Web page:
This file can be viewed with: Microsoft Word ViewerOpen Data

Third, we determined an optimal cut-off point for the CAT scores, i.e. one which enables a good distinction between a non-clinical versus a clinical CBCL TPS. The CBCL TPS was used as the criterion measure, because it measures exactly the emotional and behavioural problems which Dutch PCH aims to identify and because both its concurrent and predictive validity have been widely established [41-44]. We simulated a CAT in the calibration group, using the answers on paper and pencil questionnaires as if they were given in a CAT and calculated the resulting person locations (CAT scores). We assume that in community-based PCH about 30 items is the maximum number feasible, and limited the number of items to be used in this CAT to 30. We used Fisher's information Index for the selection of the next item in the CAT [45]. A Bayesian approach with a right-skewed lognormal prior was used to estimate the person locations.

Using the scores from this simulation we did a Receiver Operating Characteristics analysis with a clinical CBCL TPS as criterion and chose that point that resulted in a specificity of 0.90 as cut-off point. The exact estimate of the person locations, however, will vary somewhat with the number of items used in the CAT. In order to assess the effect of this variation we repeated the analyses with a fixed number of 5, 10 and 20 items and also with no limit to the number of items, but continuing until the person locations had been estimated with 95% accuracy. In all these CATs the first item was chosen at random. We calculated the sensitivities and specificities for all these analyses and inspected the differences, in order to verify that the maximum of 30 items we used was a sensible one.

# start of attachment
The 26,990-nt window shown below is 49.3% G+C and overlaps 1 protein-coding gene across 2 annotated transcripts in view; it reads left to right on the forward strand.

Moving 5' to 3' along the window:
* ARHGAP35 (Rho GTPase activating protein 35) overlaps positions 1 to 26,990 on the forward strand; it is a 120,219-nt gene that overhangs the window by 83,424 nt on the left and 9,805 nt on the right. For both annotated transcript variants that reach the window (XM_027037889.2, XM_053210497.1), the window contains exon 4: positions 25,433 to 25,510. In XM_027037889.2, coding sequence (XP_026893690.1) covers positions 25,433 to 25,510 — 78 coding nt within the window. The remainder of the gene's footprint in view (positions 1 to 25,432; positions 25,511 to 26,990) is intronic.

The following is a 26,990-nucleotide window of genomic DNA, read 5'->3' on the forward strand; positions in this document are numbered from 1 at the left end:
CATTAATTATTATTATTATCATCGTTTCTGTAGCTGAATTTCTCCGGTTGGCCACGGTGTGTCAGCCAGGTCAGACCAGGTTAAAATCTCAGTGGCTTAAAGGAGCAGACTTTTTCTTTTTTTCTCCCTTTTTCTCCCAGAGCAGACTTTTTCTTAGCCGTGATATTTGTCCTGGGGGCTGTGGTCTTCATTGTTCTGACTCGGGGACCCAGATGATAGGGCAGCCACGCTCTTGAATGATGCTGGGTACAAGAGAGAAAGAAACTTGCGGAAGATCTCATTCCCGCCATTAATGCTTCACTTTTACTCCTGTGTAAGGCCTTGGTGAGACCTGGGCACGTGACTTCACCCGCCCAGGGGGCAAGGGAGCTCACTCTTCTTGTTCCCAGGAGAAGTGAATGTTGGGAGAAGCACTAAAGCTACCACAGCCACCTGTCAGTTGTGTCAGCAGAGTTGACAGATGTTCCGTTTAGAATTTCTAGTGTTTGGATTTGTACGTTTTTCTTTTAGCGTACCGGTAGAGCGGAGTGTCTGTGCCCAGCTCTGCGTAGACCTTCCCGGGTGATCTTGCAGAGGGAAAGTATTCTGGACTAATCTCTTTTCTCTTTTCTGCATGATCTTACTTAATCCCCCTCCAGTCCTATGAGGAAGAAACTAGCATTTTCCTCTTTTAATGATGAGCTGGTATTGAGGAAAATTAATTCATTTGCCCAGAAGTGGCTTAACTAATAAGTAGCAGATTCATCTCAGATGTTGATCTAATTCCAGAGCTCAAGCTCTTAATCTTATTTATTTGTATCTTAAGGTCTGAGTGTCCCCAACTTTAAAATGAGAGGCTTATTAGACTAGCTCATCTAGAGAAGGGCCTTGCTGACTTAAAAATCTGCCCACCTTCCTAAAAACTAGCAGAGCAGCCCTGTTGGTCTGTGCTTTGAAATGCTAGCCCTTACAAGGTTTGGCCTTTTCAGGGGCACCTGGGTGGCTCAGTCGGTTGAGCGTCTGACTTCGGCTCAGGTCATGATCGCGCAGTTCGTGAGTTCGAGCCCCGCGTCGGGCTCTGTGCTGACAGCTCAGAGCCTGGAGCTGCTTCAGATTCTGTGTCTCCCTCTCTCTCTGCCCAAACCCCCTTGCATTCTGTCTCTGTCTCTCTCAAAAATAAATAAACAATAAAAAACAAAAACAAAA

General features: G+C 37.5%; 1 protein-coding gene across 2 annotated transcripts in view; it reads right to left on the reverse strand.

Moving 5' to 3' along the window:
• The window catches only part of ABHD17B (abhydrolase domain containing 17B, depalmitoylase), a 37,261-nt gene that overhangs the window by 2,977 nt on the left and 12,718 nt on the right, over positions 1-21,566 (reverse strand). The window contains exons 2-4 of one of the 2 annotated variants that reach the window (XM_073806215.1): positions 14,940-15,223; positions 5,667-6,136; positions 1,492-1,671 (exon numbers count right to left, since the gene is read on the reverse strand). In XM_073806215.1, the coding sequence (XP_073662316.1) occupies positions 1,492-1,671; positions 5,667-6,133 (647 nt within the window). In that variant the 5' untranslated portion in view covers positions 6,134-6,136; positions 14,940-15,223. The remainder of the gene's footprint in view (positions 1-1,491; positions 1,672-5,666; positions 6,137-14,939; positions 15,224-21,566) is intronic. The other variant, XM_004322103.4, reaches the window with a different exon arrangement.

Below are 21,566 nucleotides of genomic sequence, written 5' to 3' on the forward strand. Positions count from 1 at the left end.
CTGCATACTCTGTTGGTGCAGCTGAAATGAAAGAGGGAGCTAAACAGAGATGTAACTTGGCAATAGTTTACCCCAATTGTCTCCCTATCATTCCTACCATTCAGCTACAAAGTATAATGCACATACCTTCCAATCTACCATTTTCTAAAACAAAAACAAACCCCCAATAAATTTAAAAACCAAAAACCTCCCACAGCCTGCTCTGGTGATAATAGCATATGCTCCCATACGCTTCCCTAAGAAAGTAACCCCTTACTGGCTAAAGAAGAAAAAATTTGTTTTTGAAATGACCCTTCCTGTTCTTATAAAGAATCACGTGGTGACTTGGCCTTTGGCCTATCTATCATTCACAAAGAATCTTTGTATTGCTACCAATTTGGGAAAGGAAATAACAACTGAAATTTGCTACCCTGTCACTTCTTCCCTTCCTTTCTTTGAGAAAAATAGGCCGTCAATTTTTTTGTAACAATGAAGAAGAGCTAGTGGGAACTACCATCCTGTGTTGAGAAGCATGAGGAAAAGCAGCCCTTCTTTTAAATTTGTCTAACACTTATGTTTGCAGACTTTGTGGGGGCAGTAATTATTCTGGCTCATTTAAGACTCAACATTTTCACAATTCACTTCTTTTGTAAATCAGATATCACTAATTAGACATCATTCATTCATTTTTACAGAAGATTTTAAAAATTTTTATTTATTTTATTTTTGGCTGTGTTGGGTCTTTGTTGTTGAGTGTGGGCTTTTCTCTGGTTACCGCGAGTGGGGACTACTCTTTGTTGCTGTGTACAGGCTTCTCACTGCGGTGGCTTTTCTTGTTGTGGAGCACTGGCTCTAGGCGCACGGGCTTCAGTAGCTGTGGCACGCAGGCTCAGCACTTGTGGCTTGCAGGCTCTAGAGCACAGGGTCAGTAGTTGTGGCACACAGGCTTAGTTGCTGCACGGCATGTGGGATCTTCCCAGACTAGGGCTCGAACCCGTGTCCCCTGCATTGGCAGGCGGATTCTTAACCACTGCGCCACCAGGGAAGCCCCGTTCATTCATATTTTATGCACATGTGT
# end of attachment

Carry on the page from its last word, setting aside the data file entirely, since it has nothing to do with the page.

Finally, we evaluated the validity and efficiency of the CAT. The validity was assessed by means of a simulated CAT in the independent validation group. In this simulation we aimed to assess, with an accuracy of 95%, whether a person scored above or below the chosen cut-off point. In other words, the CAT was stopped when the 95% Confidence Interval of the estimated person location did no longer overlap with the chosen cut-off point. This procedure is known as clinical decision adaptive testing [46]. Again, the starting item was chosen at random, Fisher's Information index was used to select the next best item and a Bayesian approach was used to estimate the person locations. We assessed the validity of the estimated person locations by calculating the Area Under Curve (AUC), sensitivity and specificity with a clinical CBCL TPS and current treatment status as criteria. In order to enable some comparisons with results from other studies we also calculated kappas between the dichotomized CAT scores and dichotomized CBCL Total Problem Scale scores and being under treatment because of psychosocial problems. The efficiency of the procedure was evaluated by calculating the number of items needed in this simulated CAT and the number of respondents for whom the CAT resulted in 95% certainty on a score below or above the chosen cut-off point.

Results

Suitability of the items for an IRT-based CAT

Of the 205 non open-ended items in the four questionnaires 190 met the criteria for a CAT: they had an outfit of less than 1.7; 15 items were removed because of an outfit larger than 1.7 (Table 2). Most items that had to be removed came from the CBCL (13 out of 15).

Table 2. Items removed from the CAT because of an outfit > 1.7